Curious about the legal issues behind UAVs? Listen to this week's podcast episode with Patrick Egan!

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Handy blog post linking to an article that details the ARC proposal from April 1, 2009 (read what you will into that):

Learn what you can do to help move things along by listening!

Views: 186

3D Robotics
Comment by Chris Anderson on November 17, 2009 at 4:56am
This is mostly focused on the US/FAA regulatory environment and process. Points covered:

--Current state of enforcement (almost none)
--Worst case scenarios for future regulations
--The different "bins" of UAV design, from a regulatory perspective (weight, speed, etc)
--What does "commercial" mean?
--The role of community-based organizations such as the AMA in serving as regulatory cover (or not)
--What we can do
Comment by Zak on November 17, 2009 at 9:02am
Very interesting, thanks for sharing.

Comment by Sgt Ric on November 17, 2009 at 8:28pm
The RMax (and its earlier little brother) have been involved in the autonomous field for many years now.
The original versions were R/C with stabilization, but the Yamaha product line has only lately offered a fully autonomous version for the million bucks you mention.

Several teams at the IARC university competitions over the years have used the RMax as their base entry.

I seem to remember one of our members here at DIYDrones has flown one, I just can't recall the thread, except he showed us his demo for the Dept of Transportation in Washington state.
Comment by Jack Crossfire on November 18, 2009 at 12:17am
Working on the same project for years & years sounds familiar. Egan should have invited amateurs to Quantico so he wouldn't have been alone. Suspect the Korean RMax ran out of fuel or had some Kia parts swapped in.
Comment by Ken McEwan on November 18, 2009 at 11:01am
Good info on legal issues. The 30 mile limit may not be as big and issue as some might think. I use to fly high power rockets and our fields were not that far away from major airports. The way we got around this was to apply for an FAA waiver to fly our rockets. The waiver would have a ceiling of around 10,000 feet and would be called in to the FAA just prior to the start of launches. The FAA would warn commercial, military and civilian aircraft of the waiver but would not restrict our airspace or our use. It was our Range Officers responsibility to check for aircraft any any altitude and halt all launches until they passed. Our high power stuff could easily reach those altitudes with a considerable amount of mass behind it, so I don't see how some of the UAV equipment I've seen here lately would be any more of a threat to aviation than high power rockets.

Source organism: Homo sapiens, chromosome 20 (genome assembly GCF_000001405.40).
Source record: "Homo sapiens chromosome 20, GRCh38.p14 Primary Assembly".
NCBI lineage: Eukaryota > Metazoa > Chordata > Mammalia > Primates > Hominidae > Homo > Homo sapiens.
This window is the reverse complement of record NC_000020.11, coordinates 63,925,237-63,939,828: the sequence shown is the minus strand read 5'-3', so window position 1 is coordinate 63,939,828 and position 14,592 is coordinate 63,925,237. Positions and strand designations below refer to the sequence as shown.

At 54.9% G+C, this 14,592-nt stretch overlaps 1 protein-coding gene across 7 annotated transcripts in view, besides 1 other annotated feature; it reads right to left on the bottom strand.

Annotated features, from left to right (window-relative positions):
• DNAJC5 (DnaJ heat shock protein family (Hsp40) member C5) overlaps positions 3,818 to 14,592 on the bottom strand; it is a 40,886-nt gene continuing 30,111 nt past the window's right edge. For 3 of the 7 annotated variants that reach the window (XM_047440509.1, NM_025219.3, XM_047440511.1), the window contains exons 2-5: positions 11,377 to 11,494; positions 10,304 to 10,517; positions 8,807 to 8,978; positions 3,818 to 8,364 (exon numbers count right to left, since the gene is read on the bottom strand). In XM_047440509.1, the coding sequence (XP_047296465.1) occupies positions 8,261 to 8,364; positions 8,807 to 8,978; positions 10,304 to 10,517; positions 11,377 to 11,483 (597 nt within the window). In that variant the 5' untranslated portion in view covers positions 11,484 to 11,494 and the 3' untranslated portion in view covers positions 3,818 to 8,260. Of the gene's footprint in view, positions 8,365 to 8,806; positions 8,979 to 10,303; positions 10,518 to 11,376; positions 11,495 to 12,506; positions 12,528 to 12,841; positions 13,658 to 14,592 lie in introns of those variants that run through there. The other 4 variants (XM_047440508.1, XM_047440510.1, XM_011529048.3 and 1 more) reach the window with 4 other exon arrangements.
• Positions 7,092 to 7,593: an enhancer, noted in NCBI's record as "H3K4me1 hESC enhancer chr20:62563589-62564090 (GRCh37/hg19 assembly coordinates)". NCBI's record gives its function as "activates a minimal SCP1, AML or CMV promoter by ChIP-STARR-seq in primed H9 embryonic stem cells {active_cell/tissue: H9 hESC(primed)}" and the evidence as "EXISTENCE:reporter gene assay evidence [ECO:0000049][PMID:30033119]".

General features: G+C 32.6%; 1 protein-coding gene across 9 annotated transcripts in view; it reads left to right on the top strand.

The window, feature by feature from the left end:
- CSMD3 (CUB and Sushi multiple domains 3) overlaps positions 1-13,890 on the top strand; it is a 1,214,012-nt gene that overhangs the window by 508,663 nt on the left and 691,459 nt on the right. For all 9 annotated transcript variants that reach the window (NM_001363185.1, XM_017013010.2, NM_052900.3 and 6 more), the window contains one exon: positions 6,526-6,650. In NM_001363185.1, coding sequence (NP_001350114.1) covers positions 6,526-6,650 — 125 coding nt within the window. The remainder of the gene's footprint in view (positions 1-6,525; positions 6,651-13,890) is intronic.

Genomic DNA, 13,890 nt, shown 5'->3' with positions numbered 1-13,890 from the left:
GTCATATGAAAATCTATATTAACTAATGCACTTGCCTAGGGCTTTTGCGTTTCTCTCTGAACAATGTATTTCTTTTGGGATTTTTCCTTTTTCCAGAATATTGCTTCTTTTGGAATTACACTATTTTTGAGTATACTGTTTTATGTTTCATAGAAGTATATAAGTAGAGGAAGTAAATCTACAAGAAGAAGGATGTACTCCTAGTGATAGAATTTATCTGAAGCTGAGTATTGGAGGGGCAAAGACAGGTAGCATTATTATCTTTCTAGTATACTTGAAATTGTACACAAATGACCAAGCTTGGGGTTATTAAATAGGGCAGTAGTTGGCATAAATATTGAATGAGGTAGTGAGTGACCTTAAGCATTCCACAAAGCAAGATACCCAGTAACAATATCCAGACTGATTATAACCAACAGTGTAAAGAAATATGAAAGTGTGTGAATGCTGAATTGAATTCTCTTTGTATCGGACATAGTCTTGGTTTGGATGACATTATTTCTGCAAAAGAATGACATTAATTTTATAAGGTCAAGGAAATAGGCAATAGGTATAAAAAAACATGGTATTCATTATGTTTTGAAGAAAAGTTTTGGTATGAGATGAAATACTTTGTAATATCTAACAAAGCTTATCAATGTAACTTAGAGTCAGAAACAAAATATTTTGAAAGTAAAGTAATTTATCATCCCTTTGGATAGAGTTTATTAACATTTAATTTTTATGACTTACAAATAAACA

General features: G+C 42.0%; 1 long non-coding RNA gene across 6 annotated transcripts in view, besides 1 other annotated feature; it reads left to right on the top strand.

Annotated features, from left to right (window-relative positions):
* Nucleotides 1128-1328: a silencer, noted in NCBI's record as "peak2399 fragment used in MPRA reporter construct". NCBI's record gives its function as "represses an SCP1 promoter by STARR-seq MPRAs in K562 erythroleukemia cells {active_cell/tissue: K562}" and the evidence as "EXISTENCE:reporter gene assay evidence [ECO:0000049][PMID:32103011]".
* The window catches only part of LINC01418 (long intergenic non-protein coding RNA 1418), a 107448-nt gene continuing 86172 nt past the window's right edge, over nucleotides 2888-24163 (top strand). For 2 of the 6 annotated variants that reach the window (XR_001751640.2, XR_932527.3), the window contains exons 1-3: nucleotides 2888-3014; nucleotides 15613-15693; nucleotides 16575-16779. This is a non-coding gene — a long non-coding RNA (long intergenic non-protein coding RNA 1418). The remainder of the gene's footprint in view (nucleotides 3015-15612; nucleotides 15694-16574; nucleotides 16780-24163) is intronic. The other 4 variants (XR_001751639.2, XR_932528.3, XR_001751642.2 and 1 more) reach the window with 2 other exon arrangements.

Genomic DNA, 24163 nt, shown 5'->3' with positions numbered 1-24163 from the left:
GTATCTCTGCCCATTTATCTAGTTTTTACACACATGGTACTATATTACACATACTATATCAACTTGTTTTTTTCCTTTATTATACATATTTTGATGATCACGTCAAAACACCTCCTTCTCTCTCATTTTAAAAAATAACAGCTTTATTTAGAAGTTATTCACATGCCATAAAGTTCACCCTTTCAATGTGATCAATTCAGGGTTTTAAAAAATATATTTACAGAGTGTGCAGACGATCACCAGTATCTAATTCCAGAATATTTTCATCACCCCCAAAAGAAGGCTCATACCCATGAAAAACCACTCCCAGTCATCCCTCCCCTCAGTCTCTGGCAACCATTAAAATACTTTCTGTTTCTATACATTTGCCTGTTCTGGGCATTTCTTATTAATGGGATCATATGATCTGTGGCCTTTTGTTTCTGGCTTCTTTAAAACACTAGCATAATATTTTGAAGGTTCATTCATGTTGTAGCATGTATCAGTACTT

As an example, the last high power rocket I built was 10' tall, 7.5" in Dia. and 53 lbs with propellant. The motor had a burn time of 1.5 sec with 750lbs of thrust and lifted the rocket to 4800'. maybe this doesn't apply, but felt it was worth mentioning.

Comment by Sgt Ric on November 18, 2009 at 12:40pm
Yes, there are some curious inequities in the regulatory process, for sure.

The lack of serious issue with balloons and rockets leads me to assume it is more to do with airspace "footprint" than size or altitude.

I had thought a large balloon would be more of a safety risk than a model aircraft, but the thinking seems to be it is usually more visible and slow, therefore easier to avoid...
Comment by Ken McEwan on November 18, 2009 at 8:43pm
If I remember correctly, we had to have a field diameter the same size as the waver and some of the larger rockets drifted more than a mile away from the launch site. I guess those in charge of the regulations are more concerned about a 5 lb UAV flying a 30mph and at 400 ft than a 50lb Rocket flying at 200-300mph and several thousand feet. Gotta love those bloated government agencies.
Comment by Mike Downey on November 20, 2009 at 6:06am
I am always curious why people freak out about little foam UAVs but never even mention ultralights! I always assume that the same type of rules apply to us that they use... stay out of controlled airspace and use the grey matter between your ears... other than that, there really arent any meaningful restrictions... you dont see the ultralight pilots giving 48 hours notice before a flight!
Comment by Patrick Egan on November 20, 2009 at 1:11pm
Amateurs at the demo wasn't my purview, plus there was no funding. My cost to fly to Virginia, car and hotel was paid out of pocket. We as a community really need to maximize on opportunities like the LUAS survey I posted a few months ago.
Comment by brakar on November 20, 2009 at 6:03pm
Thank you for sharing your knowledge about what is going in the US rule-making processes Patrick. It was highly informative, but also a bit scaring to listen to.



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